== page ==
Guitarist Ritchie Blackmore made history in Rock and Roll music with Deep Purple and Rainbow, inspiring a whole generation of musicians worldwide. Long before social media and Youtube Blackmore used to connect with fans and answer their questions on his website recording audios and in one of these conversations with fans in 1996 he listed 6 albums and singles as some of his favorites (Transcribed by Rock and Roll Garage).
6 albums and singles that Ritchie Blackmore listed as some of his favorites
When a fan said that Rainbow’s “Rising” album still was a record that he liked to listen and asked which were some of the albums that had the same impact on Blackmore, the guitarist listed some of his favorites and said that they were “the types of songs that I play to myself apart from renaissance music”. Besides the albums listed below, he also said he liked ABBA, not specifying which album, Rednex‘s “Wish You Were Here” song and guitarists Gordon Giltrap and Adrian Legg, saying they were brilliant.
John Mayall & the Bluesbreakers “A Hard Road”
The legendary English Blues singer and guitarist John Mayall, who recently announced his retirement from touring, had on his band an incredible amount of musicians that left his group and pursued successful and praised careers on other bands or solo.
Some of these musicians were Eric Clapton (Cream, Blind Faith, solo), Jack Bruce (Cream, BBM, solo), Peter Green (Fleetwood Mac, solo), Mick Fleetwood (Fleetwood Mac), John McVie (Fleetwood Mac) and Mick Taylor (Rolling Stones).
In an interview posted on Ritchie Blackmore’s fan Youtube Channel (Transcribed by Rock and Roll Garage) back in 2018, Blackmore gave his opinion on guitarists Joe Satriani and Steve Morse and when talking about them he said he prefered “heart” players like Mayall, saying: ” I prefer a ‘heart’ player, I prefer someone like a Blues player with the kind of Jeff Healey, he is tremendous. I think John Mayall guy is great too”.
Bob Dylan “Blonde On Blonde”
Blackmore always said that he is a big Bob Dylan fan and in a conversation posted on Blackmore’s fan club Youtube channel (Transcribed by Rock and Roll Garage), the guitarist praised the American musician, saying: “I would love to play with Bob Dylan. I mean it sounds kind of funny in a way. But he is the only person I admire in the business.”
“I have been in the business for so long, he’s the one that I still feel he remains mysterious. There is something about him that I think is truly monumental and he is so creative. When you think on all the songs that he has written, you know, “Mr. Tambourine Man”, “Blowing In the Wind”, it’s endless. So i’m a big fan of his.”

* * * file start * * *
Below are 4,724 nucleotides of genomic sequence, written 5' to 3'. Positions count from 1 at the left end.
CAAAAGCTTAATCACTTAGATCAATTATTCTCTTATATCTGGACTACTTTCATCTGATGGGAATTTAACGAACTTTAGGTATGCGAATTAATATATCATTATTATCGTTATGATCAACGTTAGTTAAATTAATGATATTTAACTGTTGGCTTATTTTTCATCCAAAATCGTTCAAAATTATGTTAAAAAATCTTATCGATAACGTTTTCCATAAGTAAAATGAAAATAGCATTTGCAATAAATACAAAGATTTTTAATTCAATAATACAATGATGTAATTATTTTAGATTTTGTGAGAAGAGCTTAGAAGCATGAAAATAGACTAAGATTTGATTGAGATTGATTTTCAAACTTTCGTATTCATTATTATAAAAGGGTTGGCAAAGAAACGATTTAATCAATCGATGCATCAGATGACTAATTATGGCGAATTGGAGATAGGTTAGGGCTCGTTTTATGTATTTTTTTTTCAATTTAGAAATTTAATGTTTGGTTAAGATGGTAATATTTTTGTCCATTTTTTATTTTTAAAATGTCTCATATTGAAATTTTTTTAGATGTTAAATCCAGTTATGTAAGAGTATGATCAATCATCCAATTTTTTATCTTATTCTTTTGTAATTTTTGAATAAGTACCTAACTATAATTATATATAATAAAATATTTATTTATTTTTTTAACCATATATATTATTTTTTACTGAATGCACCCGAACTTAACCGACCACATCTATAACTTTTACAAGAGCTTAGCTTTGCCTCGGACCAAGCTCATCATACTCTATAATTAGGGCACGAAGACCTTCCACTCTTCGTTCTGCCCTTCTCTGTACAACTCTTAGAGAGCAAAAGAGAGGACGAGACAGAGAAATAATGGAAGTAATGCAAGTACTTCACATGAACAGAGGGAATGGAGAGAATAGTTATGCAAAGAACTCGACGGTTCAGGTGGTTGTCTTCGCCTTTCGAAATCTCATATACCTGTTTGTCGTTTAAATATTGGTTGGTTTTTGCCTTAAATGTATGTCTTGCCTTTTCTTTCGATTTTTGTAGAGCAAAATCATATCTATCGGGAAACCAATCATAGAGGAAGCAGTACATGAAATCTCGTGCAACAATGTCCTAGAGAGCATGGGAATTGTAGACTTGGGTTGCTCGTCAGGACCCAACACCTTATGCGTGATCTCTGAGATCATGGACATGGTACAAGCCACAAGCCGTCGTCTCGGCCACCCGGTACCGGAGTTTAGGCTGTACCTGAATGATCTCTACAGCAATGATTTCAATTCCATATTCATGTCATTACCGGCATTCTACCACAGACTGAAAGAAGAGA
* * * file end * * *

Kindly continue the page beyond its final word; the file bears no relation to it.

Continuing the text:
Mike Oldfield featuring Maggie Reilly “Moonlight Shadow” (Single)
Born in Reading, England back in 1953, Mike Oldfield is better known for his debut album “Tubular Bells” that became a hit and was used on the famous 1974 horror movie “The Exorcist”.
The musician’s most successful album from the 80’s was “Crises” (1983), which features the worldwide hit single “Moonlight Shadow” with vocalist Maggie Reilly.
When promoting the Blackmore’s Night album “Nature’s Light” in 2018, Blackmore’s wife and bandmate Candice Night talked with EAR music (Transcribed by Rock and Roll Garage) about the influence of the single, saying: “Maggie Reilly I think is incredible, her work with Mike Oldfield” and Blackmore agrees with the statement.
One More Time “One More Time”
The Swedish Pop group One More Time was formed in 1991 by Peter Grönvall, his wife Nanne Grönvall and Maria Rådsten. The album that Ritchie Blackmore listed is the second one released by the group. The record didn’t continue the international success of the group’s first album. Also didn’t enter the Swedish Albums Chart.
Procul Harum “Homburg” (single) and “The Prodigal Stranger” album
Formed in Essex, England back in 1967, Procul Harum are known by the massive hit “A Whiter Shade of Pale”, one of the few singles to have sold over 10 million copies.
In an interview with Eclipsed magazine in 2018, Blackmore said that liked to listen to Procul Harum when he was young: “When I started making music in the sixties, the beat wave was still in full swing. The Beatles were the measure of all things.”
“Tommy Steele, a British rock’n’roller, was my first youth idol. But then the Beatles got more sophisticated and other bands like Procol Harum knocked me down. The Yardbirds with Jeff Beck were a challenge for a guitarist, but when Jimi Hendrix came, everything else next to him seemed gray and muffled for a moment.”